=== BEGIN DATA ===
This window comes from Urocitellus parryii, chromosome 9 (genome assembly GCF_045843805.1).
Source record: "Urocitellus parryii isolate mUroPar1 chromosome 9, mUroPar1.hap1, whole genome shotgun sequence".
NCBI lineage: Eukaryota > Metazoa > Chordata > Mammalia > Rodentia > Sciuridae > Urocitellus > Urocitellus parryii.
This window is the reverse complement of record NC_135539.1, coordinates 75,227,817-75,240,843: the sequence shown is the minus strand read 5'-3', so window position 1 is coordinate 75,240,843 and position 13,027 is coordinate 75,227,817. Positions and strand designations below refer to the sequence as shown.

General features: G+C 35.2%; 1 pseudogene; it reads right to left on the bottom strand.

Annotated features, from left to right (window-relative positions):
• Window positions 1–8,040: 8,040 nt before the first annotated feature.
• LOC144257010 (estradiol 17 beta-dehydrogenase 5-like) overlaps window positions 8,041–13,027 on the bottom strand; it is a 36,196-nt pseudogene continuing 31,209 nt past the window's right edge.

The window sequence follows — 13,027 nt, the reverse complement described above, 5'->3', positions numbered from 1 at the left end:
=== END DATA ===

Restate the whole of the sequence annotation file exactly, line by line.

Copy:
This window comes from Urocitellus parryii, chromosome 9 (genome assembly GCF_045843805.1).
Source record: "Urocitellus parryii isolate mUroPar1 chromosome 9, mUroPar1.hap1, whole genome shotgun sequence".
NCBI lineage: Eukaryota > Metazoa > Chordata > Mammalia > Rodentia > Sciuridae > Urocitellus > Urocitellus parryii.
This window is the reverse complement of record NC_135539.1, coordinates 75,227,817-75,240,843: the sequence shown is the minus strand read 5'-3', so window position 1 is coordinate 75,240,843 and position 13,027 is coordinate 75,227,817. Positions and strand designations below refer to the sequence as shown.

General features: G+C 35.2%; 1 pseudogene; it reads right to left on the bottom strand.

Annotated features, from left to right (window-relative positions):
• Window positions 1–8,040: 8,040 nt before the first annotated feature.
• LOC144257010 (estradiol 17 beta-dehydrogenase 5-like) overlaps window positions 8,041–13,027 on the bottom strand; it is a 36,196-nt pseudogene continuing 31,209 nt past the window's right edge.

The window sequence follows — 13,027 nt, the reverse complement described above, 5'->3', positions numbered from 1 at the left end: